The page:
Within months of the inauguration, liberal columnists were proclaiming a new ``bipartisan consensus'' that ``Dan Quayle was right.'' Leading Democrats increasingly endorsed the notion that unwed motherhood was the driving force behind crime, drugs, poverty, school failure, government fiscal crisis, and middle-class economic setbacks.

Nothing brings politicians together more quickly than an easy target, and what target could be easier than single teenage mothers on welfare? For two years, politicians have conjured up ever more lurid images of unwed welfare moms having more and more children, bankrupting hardworking taxpayers, and spending most of their monthly checks on the cocaine trade that leads their fatherless boys to rob, kidnap, and murder decent citizens.

Democrats should not have been surprised that the more these images dominated public discussion, the better the Republicans did in the polls. Their self-righteous claims to be more compassionate than Newt Gingrich have done nothing to challenge right-wing distortions of the facts or to counter the ridiculous notion that marriage is a substitute for antipoverty programs, quality child care, and parent-friendly work policies.

The chicken and egg

Yes, single-parent families are more likely to be poor, but they are not the only victims of our changing economy. There is also the chicken and egg question here. Poor couples are twice as likely to divorce as more affluent ones. Jobless individuals are three to four times less likely to marry. And teens who live in areas of high unemployment and inferior school systems are six to seven times more likely to become unwed parents than more fortunate teens. Dozens of research studies show that the most effective deterrent to early childbearing is access to, among other things, good schools and steady jobs.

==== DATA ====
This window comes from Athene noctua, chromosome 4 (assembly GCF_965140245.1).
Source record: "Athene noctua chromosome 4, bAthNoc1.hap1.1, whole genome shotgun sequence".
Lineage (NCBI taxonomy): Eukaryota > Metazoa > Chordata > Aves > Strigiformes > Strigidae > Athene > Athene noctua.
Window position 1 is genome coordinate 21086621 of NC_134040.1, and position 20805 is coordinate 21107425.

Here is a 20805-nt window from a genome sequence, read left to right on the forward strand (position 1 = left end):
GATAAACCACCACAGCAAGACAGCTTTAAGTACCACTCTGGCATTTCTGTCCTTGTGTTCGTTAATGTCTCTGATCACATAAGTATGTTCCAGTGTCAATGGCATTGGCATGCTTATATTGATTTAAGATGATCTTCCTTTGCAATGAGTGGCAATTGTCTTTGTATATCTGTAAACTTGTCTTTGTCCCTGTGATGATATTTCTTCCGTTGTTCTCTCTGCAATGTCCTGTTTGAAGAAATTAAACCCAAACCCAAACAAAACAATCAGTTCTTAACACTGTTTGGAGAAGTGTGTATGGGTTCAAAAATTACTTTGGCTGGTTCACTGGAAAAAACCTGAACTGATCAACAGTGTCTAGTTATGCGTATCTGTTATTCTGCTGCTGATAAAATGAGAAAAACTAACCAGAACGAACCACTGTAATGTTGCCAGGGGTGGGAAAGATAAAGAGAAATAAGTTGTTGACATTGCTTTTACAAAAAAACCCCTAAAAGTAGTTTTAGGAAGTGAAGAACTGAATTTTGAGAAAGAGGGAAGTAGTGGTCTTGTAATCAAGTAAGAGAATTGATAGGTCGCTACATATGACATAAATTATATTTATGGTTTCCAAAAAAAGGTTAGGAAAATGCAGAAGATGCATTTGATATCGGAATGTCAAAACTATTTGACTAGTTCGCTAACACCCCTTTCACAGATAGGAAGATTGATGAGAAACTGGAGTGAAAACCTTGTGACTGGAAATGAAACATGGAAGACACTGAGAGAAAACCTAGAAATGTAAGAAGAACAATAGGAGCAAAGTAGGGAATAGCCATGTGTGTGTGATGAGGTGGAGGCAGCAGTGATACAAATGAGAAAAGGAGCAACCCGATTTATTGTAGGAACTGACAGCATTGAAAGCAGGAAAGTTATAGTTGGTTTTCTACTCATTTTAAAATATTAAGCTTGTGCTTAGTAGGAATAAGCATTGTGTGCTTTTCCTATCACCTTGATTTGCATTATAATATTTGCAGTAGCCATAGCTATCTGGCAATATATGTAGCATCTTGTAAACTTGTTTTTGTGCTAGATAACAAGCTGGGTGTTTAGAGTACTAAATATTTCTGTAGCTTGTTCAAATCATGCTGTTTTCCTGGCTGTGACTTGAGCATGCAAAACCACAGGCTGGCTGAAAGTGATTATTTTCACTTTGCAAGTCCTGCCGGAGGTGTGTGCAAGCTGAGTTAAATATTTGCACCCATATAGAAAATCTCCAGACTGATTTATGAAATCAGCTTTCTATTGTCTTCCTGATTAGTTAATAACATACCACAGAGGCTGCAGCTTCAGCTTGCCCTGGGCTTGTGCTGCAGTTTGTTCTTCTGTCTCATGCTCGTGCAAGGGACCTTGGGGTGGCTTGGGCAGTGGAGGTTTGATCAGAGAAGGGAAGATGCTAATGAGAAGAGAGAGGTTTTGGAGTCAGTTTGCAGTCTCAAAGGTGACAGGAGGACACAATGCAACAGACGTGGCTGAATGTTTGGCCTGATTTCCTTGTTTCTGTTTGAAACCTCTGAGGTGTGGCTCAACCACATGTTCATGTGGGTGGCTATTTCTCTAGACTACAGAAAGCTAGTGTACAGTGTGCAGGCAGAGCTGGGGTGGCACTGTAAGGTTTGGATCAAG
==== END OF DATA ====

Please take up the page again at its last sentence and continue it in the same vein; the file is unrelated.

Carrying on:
Even if we reunited every child in the United States with both biological parents, two-thirds of the children who are poor today would still be poor, according to US Census figures. Persistent poverty during the first five years of life leaves children with an IQ deficit of more than nine points, regardless of family structure. Children who have been exposed to lead are seven times less likely to graduate from high school and six times more likely to have a reading disability than other children.

A recent survey in New York City explodes the bipartisan mythology about unwed motherhood and spiraling welfare costs: Only one in four poor households in the country's largest city is headed by a single parent, while welfare spending, adjusted for inflation, has declined by 30 percent since 1970. Medicaid, which goes primarily to providers of medical care for the aged and disabled, accounts for the majority of the city's welfare expenditures.

As for the reverse notion that welfare causes unwed motherhood, this too is mostly myth. Out-of-wedlock childbearing is lowest in the states with the highest welfare benefits. And sociologist Mark Rank reports that the average mother on welfare has 1.9 children, fewer than her counterpart who is not on welfare.

But politicians prefer to battle on the turf of old prejudices and falsehoods than to move onto higher ground. It's easier to debate what to do about slum mothers or deadbeat dads than to figure out what to do about slumlords or deadbeat corporations. For the public, though, the result can only be more frustration, more attempts to throw the rascals out only to find the next batch is just as useless, and more temptation to seek scapegoats. The Opinion/Essay Page welcomes manuscripts. Authors of articles we accept will be notified by telephone. Authors of articles not accepted will be notified by postcard. Send manuscripts to Opinions/Essays, One Norway Street, Boston, MA 02115, by fax to 617 -450-2317, or by Internet E-mail to OPED@RACHEL.CSPS.COM.